The end of a fairly long Aspen Daily News article focused on the struggles faced by the board of the Red Brick Center for the Arts highlights some of what can go wrong when a well-meaning board just doesn't know how to fulfill its fiduciary duties:
“Where are they in terms of leadership and structure, and the finances to deliver [programming] — those are important things before we can say come on in,” Ott said.
She added a note of caution to nonprofit boards, imploring anyone involved in one to do all that they can to avoid being taken advantage of in the way things went down at the Red Brick. Ensuring regular oversight of organizational finances and implementing measures like a requirement for two signatures on checks drawing from bank accounts should be a part of every board’s responsibilities, she said. A lack of such oversight can lead to a board’s mission being “tainted,” Ott said.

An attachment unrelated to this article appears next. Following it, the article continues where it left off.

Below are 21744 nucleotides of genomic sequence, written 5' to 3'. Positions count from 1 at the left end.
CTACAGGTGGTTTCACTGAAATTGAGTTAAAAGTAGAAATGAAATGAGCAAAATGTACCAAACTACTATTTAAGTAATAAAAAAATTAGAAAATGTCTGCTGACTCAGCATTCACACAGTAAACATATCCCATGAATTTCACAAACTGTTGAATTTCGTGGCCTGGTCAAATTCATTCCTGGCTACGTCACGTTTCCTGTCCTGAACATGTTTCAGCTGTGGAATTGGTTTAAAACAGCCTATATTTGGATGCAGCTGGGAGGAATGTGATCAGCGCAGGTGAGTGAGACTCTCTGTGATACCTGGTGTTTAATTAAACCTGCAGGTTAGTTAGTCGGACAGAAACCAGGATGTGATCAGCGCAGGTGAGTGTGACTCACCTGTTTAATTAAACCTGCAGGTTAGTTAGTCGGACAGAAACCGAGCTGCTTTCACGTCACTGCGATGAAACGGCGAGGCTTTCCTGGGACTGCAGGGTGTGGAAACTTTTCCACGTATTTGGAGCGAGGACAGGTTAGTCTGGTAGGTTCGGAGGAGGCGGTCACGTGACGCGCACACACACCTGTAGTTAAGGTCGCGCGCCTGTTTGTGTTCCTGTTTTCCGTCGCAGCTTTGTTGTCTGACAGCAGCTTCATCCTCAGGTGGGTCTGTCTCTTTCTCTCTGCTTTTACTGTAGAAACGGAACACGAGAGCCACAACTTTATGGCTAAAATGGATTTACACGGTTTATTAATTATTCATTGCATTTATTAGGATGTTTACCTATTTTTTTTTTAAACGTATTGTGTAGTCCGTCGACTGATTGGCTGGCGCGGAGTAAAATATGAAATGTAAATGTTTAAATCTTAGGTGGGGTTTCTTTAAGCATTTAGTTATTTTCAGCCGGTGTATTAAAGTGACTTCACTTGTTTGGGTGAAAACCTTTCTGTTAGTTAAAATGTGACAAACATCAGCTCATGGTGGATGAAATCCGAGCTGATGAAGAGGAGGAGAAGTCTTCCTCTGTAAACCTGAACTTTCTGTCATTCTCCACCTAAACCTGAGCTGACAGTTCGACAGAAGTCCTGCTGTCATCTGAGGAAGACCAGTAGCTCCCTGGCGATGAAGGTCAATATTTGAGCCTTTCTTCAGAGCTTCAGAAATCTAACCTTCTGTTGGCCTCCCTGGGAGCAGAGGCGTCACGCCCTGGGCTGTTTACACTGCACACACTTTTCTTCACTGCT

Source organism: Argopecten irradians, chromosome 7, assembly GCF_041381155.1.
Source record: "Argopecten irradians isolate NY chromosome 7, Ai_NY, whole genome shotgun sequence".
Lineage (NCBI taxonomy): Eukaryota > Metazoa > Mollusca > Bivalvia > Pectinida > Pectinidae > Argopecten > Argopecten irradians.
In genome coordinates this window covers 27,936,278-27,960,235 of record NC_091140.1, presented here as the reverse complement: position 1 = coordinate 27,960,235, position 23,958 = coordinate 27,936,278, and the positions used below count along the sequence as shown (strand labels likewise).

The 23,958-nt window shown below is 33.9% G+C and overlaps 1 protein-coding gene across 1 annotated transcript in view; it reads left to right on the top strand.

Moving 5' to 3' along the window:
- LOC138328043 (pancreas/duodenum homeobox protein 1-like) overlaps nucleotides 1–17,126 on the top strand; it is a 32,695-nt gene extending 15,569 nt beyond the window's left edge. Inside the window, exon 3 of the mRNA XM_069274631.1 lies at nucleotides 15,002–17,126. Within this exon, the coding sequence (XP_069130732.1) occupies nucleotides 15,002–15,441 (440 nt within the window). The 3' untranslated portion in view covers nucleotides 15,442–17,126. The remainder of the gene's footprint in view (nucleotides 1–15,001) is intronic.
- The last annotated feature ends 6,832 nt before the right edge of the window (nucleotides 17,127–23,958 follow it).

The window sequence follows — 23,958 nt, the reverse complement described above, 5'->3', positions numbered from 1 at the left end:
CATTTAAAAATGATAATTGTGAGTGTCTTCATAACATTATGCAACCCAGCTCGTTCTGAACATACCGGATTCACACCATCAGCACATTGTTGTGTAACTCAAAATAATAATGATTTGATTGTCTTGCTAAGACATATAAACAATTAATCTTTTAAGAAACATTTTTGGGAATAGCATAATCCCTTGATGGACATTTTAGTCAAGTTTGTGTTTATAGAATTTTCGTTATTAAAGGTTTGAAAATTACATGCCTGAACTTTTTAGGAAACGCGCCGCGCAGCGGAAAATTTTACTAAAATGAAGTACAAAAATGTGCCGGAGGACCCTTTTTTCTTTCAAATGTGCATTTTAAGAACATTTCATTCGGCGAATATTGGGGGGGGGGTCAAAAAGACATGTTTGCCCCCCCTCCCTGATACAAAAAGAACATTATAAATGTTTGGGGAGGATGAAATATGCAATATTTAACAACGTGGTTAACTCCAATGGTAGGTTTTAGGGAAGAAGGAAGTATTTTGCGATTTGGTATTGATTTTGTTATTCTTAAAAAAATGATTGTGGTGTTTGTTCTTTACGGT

“That’s what happened — their mission has been tainted by an alleged significant theft. It made them unable to do what they wanted to do, which is offer arts programming.”
In addition to the board, the primary culprit to this saga is an executive who managed to "take an estimated $159,000 in the form of fraudulent business loans applied for, extra payroll checks cashed and bogus credit card transactions". The missteps including not having insurance to cover the theft are clearly painful for those, many artists themselves, served to make their dream of an community arts center a reality. Now the Center must take several steps backwards while still trying to ensure programming is continued. The saddest part of this story from my perspective is that this didn't have to happen. There are more than enough resources in the world to provide a nonprofit board with guidance about how best to do its job. And there are more tan enough people doing their job correctly. But...